NHL scored another winner with the winter classic match between the Detroit Red Wings and the Chicago Blackhawks, two “original six” hockey teams. The league could not have picked a better venue to host such a match between the teams. The buzz in the city of Chicago was truly electric as Blackhawk and Red Wing fans and even hockey purists from across U.S. and Canada poured into Wrigley field to witness the New Year’s special event. Wrigley field successfully packed in 40,000 plus spectators and even the rooftops across the street were filled to watch the highly touted matchup between the division rivals on a chilly 32 degree day. The pregame festivities were also entertaining to watch as former Blackhawk, Red Wing, and even Cub greats were honored and saluted by the crowd. The introduction took on a Super bowl feel as both teams simultaneously walked out of the tunnel onto a foggy aisle of ice lined by young children decked out in Chicago and Detroit sweaters.
Despite the fanfare of a nationally televised game at historic Wrigley on New Year’s Day, the game had taken on a life of its own since the two clubs have faced each other more than any other two teams in the league. It also didn’t hurt that the teams are both vying for first place in their conference. I viewed this game with my son and daughter besides me in their Blackhawk gear loving every minute of the first period, until seeing the home team fold in the remaining two periods. Detroit is a dream team with regards to talent. They usually sign and retain the best talent whether the players are young such as Zetterberg or older like former Hawk, Chris Chelios. On January 1, the Red Wings provided Chicago the appropriate benchmark of what it will take to become the top dog in the NHL.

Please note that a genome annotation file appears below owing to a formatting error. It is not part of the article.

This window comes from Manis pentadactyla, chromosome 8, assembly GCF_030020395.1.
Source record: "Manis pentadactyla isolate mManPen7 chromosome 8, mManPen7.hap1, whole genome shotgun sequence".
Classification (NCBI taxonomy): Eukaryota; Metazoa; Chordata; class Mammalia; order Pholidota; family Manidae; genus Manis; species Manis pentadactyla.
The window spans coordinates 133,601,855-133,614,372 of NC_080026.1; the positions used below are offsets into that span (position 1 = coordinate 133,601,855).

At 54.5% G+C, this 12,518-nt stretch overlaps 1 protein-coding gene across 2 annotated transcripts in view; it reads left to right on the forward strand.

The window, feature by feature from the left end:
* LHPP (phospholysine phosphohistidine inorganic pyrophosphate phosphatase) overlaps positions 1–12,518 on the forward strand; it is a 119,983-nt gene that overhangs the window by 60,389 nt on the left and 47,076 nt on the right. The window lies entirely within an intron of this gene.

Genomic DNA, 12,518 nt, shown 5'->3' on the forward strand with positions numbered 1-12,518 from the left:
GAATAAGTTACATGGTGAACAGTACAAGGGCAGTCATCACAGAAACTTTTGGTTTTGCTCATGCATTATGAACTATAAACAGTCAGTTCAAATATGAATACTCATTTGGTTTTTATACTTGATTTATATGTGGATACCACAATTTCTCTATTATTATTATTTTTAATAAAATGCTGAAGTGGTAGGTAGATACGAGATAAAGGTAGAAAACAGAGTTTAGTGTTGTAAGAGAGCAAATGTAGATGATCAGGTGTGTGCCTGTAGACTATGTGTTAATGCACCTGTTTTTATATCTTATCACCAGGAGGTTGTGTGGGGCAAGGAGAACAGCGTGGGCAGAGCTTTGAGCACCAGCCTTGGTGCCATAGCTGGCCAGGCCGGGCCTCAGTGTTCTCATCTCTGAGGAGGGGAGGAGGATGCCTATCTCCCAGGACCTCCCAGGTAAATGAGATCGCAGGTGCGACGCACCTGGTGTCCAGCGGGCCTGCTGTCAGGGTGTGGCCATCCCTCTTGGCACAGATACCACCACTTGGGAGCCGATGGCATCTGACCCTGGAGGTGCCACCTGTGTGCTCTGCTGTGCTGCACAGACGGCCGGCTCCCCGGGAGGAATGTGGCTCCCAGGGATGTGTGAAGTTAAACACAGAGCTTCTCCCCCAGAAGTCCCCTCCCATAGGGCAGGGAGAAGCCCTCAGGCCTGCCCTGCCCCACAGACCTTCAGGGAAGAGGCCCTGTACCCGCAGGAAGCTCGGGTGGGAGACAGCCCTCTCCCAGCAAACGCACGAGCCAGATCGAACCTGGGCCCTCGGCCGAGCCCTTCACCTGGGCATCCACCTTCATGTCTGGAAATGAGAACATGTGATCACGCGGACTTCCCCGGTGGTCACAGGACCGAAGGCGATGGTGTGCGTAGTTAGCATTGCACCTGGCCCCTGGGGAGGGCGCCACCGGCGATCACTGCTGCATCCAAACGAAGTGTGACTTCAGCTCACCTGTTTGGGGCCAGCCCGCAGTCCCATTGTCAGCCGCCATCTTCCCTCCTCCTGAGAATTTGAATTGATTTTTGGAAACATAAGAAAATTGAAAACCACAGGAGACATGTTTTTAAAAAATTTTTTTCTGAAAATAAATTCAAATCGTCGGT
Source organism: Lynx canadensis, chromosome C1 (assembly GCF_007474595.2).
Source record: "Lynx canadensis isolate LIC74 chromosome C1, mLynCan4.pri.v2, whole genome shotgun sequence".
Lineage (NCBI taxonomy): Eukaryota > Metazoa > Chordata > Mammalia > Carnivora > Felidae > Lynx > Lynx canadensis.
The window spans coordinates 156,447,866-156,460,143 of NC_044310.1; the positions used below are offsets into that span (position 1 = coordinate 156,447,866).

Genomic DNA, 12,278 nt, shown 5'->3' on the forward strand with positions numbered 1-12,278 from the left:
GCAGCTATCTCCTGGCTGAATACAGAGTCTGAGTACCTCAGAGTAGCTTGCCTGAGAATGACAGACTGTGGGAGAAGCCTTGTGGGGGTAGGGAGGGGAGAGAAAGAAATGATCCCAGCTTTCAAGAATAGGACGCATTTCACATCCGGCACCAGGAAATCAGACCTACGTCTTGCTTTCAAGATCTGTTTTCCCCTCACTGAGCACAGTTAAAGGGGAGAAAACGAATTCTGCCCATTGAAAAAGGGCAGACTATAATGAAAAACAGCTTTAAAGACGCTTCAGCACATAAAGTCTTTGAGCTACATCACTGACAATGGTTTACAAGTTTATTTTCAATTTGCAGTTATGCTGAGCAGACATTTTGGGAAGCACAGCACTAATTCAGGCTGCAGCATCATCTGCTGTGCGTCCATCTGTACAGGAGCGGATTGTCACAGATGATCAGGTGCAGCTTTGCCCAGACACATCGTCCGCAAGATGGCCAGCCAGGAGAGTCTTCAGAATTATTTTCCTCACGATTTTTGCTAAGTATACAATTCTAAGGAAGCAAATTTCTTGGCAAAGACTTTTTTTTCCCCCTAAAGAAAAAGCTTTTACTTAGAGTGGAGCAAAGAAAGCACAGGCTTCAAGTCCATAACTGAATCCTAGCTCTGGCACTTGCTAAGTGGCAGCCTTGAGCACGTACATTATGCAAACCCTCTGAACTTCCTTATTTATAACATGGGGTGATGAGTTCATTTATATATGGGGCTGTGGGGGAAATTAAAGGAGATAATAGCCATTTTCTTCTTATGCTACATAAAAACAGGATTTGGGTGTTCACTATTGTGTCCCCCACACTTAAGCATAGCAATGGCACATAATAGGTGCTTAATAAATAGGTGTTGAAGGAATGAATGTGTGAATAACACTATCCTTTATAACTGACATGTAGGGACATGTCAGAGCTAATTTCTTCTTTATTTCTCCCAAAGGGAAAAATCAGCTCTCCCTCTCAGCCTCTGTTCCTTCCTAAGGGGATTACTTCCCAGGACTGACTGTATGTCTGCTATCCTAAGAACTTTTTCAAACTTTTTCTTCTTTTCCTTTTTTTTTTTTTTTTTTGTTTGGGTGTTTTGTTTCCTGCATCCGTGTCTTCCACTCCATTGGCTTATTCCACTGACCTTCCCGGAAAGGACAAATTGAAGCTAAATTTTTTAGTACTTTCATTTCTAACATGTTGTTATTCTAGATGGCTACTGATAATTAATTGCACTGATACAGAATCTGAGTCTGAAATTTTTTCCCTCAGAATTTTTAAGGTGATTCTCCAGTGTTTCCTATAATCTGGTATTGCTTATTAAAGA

Leading up to the Winter Classic, the Blackhawks organization has done a remarkable job with bringing in quality talent and signing of all star players such as defenseman, Jeff Campbell and goalie Cristobal Huet. The current ownership and management has also done wonders by re-uniting itself with past all star alumni such as Bobby Hull, Stan Makita, Dennis Savard and Tony Esposito whom have once again served as valuable ambassadors for the franchise. These offseason moves in addition to new marketing/promotion personnel have resuscitated professional hockey in Chicago as proven by numerous sellouts and greater television viewership.
Though out the United States, hockey viewership has usually taken the back seat to other prime time sports such as football, baseball, and the basketball. The outdoor New Year’s game in Buffalo in ’08 and Chicago in ’09 created off the chart TV ratings across the country and perhaps bolstered greater interest in the sport. Commissioner Bettman, the NHL, and NBC have done a great job in promoting this sport on New Year’s Day that really has become a “classic”. The last two years, the timing of this event could not have been more appropriately planned as competition in the middle of the day is usually between lower ranked bowl teams since the BCS matches usually occur in the prime time and now way past January 1st.
The winter classic is here to stay. It is just a matter of which city wants it the most.